August 29, 2010
I’ve been travelling this past week, encountering old and new friends. So what are you doing these days Sue? they ask, and as soon as I mention volunteering or management of volunteers out come their stories. Unsolicited, spontaneously. Everyone, it seems, has a tale to tell of both good and bad experiences. Here are some of them.
- I love this job, says the woman who volunteers as an Ambassador. I meet such interesting people, and it is so good to be useful. Yes, we got some training, but I haven’t seen or heard from the coordinator since. Never mind, I’ll just keep on coming and doing the best I can.
- My organisation has just introduced a new computer system. Oh what a headache. We’ve had lots of help and guidance but it’s still not enough. It’s like having a new toy and not knowing what to do with it. I’m worried what’s going to happen to our services. The other thing is, we are trying to get a new chairperson for our board and no-one wants the job. It makes me wonder what is happening to the organisation.
- Yes, the Book Fair is an annual event. I’ve been helping with it every year since it began. Great fun, and there’s always some gems to add to my own bookshelves. Management? In the early days the people in charge were hopeless. They didn’t know what they were doing, and neither did we, so it was all a bit of a jumble. We have a great manager now who is very organised, keeps us informed, gets a roster going for helping with sorting, shares out the work, and she says Thank You, twice, when I’m there for the morning.
- I do a driving job as a volunteer. There’s quite a lot of responsibility and what I appreciate is the training. I like to be very clear on what is expected, where the boundaries are, and how to get back-up if I need it – who to call if something goes wrong.
- I busted my guts for the organisation. It was a very demanding assignment, made worse because there was absolutely no help from the manager. Phone calls and emails were not answered, requests for information and help were refused. I won’t be going back there – it’s really put me off volunteering.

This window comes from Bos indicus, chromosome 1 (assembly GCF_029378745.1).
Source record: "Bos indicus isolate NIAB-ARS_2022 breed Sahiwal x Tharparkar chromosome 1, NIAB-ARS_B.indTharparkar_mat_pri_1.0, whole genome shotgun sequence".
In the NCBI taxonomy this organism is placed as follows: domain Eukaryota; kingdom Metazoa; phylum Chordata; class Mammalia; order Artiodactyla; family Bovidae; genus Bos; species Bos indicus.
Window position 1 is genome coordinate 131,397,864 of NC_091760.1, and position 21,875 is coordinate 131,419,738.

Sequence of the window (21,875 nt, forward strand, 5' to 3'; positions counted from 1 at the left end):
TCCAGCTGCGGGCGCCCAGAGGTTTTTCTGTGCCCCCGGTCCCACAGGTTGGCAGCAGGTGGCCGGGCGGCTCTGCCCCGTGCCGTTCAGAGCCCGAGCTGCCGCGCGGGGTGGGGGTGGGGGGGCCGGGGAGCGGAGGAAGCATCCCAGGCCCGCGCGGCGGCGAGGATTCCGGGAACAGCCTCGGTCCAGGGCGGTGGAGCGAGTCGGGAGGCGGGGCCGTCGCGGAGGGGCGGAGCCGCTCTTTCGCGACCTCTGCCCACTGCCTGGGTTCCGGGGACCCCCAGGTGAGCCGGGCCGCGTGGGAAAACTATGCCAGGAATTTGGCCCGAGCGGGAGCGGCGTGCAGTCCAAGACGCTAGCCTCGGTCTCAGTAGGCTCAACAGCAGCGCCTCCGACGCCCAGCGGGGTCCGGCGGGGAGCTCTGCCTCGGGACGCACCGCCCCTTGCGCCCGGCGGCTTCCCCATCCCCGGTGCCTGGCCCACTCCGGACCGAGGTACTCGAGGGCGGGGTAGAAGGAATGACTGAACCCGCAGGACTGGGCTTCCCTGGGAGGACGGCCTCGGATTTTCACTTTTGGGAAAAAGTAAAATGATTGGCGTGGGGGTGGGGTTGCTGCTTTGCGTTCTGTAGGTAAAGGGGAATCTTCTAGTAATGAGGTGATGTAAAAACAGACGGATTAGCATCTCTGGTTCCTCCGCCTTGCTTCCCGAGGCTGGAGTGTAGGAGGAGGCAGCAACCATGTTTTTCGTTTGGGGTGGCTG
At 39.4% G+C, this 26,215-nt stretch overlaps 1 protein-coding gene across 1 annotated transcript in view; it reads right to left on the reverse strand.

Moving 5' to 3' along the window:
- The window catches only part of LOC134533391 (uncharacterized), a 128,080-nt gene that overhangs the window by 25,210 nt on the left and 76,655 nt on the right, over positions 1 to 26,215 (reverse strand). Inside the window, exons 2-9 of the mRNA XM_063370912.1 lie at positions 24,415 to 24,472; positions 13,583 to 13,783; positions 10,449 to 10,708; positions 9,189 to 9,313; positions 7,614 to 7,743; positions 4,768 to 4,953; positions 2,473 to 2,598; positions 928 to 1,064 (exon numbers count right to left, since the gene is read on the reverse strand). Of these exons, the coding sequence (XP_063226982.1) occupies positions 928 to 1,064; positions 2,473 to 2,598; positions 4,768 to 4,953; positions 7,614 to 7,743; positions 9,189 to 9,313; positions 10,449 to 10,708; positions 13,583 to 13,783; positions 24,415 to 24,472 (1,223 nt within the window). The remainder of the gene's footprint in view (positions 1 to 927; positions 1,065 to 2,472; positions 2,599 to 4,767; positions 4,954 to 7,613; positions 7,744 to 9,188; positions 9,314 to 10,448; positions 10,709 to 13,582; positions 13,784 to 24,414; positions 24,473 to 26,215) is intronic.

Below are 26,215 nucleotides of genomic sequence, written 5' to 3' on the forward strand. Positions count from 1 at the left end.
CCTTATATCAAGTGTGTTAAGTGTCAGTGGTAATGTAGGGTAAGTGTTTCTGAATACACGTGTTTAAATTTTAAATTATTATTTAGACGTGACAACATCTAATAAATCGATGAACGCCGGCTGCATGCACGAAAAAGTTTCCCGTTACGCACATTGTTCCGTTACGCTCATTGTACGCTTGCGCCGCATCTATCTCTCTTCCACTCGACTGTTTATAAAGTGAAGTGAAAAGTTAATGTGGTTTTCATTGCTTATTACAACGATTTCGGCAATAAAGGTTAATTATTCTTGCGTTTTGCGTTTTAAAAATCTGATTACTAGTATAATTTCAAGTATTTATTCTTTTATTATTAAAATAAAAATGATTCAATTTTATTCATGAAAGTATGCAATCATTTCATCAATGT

These stories are not unusual, but the themes are interesting. Volunteer motivation, training needs, communication, role responsibilities and expectations cover most of the basics of management of volunteers. I can also note the importance of a strong and healthy organisation structure and systems.
Shortcomings in management of volunteers leave me uneasy, because it seems that some organisations are relying on the volunteer’s personal qualities like loyalty and commitment, empathy with the client group, or beliefs about community service. That puts the well-being of the volunteer at risk. Worse is the potential damage to volunteerism and the non-profit sector.
And that’s why Volunteering New Zealand is supporting a project to develop management of volunteers. Follow the progress at www.volunteeringnz.org.nz.
August 22, 2010
A long time ago I read a book with this title. Written by Richard Titmuss, the social policy guru of the 1970s, it is a global survey and analysis about donating blood, highlighting the difference between altruistic giving and a commercial transaction. At the time I was enormously impressed by arguments and evidence that showed blood given freely was much less likely to be contaminated (by hepatitis) than the vials that earned their donors a few dollars. Volunteering is indeed a gift, embracing the following concepts (from http://www.volunteeringaustralia.org).
Formal volunteering is an activity which takes place through not for profit organisations or projects and is undertaken:
• to be of benefit to the community and the volunteer;
• of the volunteer’s own free will and without coercion;
• for no financial payment; and
• in designated volunteer positions only.
Like blood donation services this definition has become a bit contaminated over the past few decades. Look at the range of motivations for volunteering: as work experience, a means to rehabilitation, not to mention the rise of corporate volunteering and the huge expectations by government that the volunteer sector can work miracles in service provision. Here’s something to think about: